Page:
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Ecuador presidential hopefuls pledge action on ports, where bananas hide cocaine

Published 10/11/2023, 07:10 AM
Updated 10/11/2023, 07:16 AM
© Reuters. Containers are being transported at the port terminal, in Guayaquil, Ecuador October 4, 2023. REUTERS/Vicente Gaibor del Pino/File photo
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By Alexandra Valencia and Yury Garcia

GUAYAQUIL/QUITO (Reuters) - Presidential candidates in Ecuador are pledging to use the military to crack down on drug exports from the country's ports, where over half of banana shipments flagged as suspicious and searched by authorities hide packages of cocaine.

Cocaine is also increasingly found in shipments of tuna, as well as hidden in hollowed-out pineapples and stashed amid sugar, police say.

The security situation in Ecuador has sharply deteriorated in recent years, one factor in South America's migrant exodus. The outgoing government has blamed an uptick in murders, prison violence and other crime on the growing presence of drug gangs.

Police have seized some 50 tonnes of drugs so far this year at the country's two principal ports.

The 6,500 containers of bananas which leave Ecuador - the world's top banana exporter - each week, many bound for Europe, are a top target for smugglers, then national anti-narcotics director Pablo Ramirez told Reuters last month.

The two presidential candidates in the upcoming Oct. 15 election - business heir Daniel Noboa and leftist Luisa Gonzalez - have said something needs to be done. Both have promised to militarize ports and airports to fight the drug trafficking. Alongside the economy, security is a top concern, voters say.

Gonzalez, a protege of former leftist President Rafael Correa, who led the first round but is now polling slightly behind her rival, said during a televised debate earlier this month she would use the military to retake control of ports and prisons, though she did not give details of her plan.

Meanwhile, Noboa, whose father is banana magnate Alvaro Noboa, has said he will use technology to support military protection of exports on highways and install scanners at toll stations and ports.

The current government of President Guillermo Lasso has struggled to make headway against the gangs.

It said last month it would increase oversight after it detected that some 36,000 hectares (90,000 acres) of land in Ecuador registered as banana farms in the export registration system do not even exist.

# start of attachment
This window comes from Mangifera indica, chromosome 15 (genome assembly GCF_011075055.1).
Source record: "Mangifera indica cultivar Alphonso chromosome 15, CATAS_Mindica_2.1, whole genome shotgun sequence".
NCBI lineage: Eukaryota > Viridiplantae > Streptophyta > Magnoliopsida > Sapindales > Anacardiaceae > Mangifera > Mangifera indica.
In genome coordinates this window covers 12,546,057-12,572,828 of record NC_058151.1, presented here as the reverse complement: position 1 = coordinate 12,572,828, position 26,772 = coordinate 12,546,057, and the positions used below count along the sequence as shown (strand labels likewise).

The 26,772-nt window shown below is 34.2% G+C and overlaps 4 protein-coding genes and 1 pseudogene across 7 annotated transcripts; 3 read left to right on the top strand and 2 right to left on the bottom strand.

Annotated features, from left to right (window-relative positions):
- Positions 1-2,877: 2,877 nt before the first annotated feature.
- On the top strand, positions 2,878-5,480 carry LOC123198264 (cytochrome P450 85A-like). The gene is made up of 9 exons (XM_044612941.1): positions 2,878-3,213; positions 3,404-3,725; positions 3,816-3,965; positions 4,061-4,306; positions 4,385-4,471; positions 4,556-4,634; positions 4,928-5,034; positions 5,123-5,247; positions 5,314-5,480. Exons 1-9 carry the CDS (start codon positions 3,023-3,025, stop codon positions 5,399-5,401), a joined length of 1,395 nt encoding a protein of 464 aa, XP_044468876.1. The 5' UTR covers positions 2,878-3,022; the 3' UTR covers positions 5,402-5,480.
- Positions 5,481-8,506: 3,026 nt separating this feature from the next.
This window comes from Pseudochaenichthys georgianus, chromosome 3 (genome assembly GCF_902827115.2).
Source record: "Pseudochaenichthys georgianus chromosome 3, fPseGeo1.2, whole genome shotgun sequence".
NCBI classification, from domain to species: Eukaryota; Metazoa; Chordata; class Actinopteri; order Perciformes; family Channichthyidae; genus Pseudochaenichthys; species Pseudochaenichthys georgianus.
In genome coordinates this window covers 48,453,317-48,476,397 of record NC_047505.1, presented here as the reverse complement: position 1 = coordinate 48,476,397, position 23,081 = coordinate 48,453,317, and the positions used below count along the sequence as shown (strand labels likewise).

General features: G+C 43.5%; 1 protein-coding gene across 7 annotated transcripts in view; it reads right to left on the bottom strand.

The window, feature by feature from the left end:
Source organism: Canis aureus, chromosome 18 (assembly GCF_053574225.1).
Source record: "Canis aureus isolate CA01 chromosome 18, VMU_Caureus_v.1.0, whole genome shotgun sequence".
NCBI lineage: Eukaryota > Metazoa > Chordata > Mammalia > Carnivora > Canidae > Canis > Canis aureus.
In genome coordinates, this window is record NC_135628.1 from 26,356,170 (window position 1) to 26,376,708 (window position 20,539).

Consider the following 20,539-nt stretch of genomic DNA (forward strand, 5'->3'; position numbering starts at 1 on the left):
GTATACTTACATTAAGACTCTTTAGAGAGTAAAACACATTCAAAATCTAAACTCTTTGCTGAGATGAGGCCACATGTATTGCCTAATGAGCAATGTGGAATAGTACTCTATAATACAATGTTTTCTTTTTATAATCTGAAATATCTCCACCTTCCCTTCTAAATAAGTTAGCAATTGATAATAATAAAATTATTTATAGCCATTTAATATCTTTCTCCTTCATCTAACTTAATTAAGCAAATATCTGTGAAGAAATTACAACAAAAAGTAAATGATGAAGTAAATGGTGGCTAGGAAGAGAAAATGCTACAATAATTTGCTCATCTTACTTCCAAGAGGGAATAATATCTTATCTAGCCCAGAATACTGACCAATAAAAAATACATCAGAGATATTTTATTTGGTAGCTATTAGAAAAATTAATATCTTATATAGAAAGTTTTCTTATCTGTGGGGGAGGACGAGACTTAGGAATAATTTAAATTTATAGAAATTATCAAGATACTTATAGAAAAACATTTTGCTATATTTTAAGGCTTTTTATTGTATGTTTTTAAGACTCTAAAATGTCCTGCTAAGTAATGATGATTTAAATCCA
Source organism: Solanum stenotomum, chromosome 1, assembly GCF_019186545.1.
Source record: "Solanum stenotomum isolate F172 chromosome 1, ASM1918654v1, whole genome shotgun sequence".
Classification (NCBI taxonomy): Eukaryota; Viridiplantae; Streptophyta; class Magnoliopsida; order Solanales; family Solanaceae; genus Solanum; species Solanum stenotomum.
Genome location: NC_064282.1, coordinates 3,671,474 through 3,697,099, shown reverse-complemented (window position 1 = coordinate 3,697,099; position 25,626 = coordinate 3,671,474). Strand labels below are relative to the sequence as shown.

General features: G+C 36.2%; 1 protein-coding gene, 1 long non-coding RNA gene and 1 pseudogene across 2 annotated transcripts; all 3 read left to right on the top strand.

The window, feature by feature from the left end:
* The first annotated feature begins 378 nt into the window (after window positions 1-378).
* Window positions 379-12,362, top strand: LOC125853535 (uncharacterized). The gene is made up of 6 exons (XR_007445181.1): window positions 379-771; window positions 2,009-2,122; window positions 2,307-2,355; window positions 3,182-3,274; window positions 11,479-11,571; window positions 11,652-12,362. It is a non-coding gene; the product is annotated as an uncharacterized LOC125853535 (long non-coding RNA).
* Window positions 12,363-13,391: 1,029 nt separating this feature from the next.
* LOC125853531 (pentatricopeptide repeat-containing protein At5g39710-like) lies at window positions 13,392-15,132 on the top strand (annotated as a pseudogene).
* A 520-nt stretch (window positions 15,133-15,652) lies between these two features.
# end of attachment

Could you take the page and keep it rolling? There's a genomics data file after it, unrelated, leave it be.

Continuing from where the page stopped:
Scanners installed by the government at seven ports and airports in Quito and Guayaquil are set to begin working in November. Lasso also agreed to hold joint anti-drug operations with the U.S. Coast Guard, but the deal must be ratified by Ecuador's congress.

SHIPMENT INSPECTIONS

The banana exporters' association says it spends nearly $100 million a year on security equipment and inspections of about 40% of shipments.

"We are victims of organized crime, we are making a big effort," said association director Jose Hidalgo.

In many cases shipments found to contain drugs have to be thrown out, though the association would not give an estimate of its industry's losses.

The percentage of searched banana shipments which contained cocaine has fallen this year, but it is still very high - at 57% in 2023, from 70% in 2022, according to police figures.

There is evidence some drugs may be being displaced elsewhere, with the amount of searched tuna shipments containing drugs rising to 9% from 3%.

Drugs can be hard to spot amid the thousands of containers, especially creatively-hidden narcotics like those stuffed in hollowed-out pineapples.

Police estimate that about 70% of smuggled cocaine is introduced into banana shipments either at farms or during transport to ports, but traffickers also sometimes add drugs to sealed or refrigerated containers at the ports or once boats are at sea, Ramirez said.

© Reuters. Containers are being transported at the port terminal, in Guayaquil, Ecuador October 4, 2023. REUTERS/Vicente Gaibor del Pino/File photo

Traffickers are also now sending drugs to more locations outside of usual destinations in the United States and Europe, he said.

"In May we had two destinations that we hadn't had before... Sierra Leone and Hong Kong," Ramirez said.

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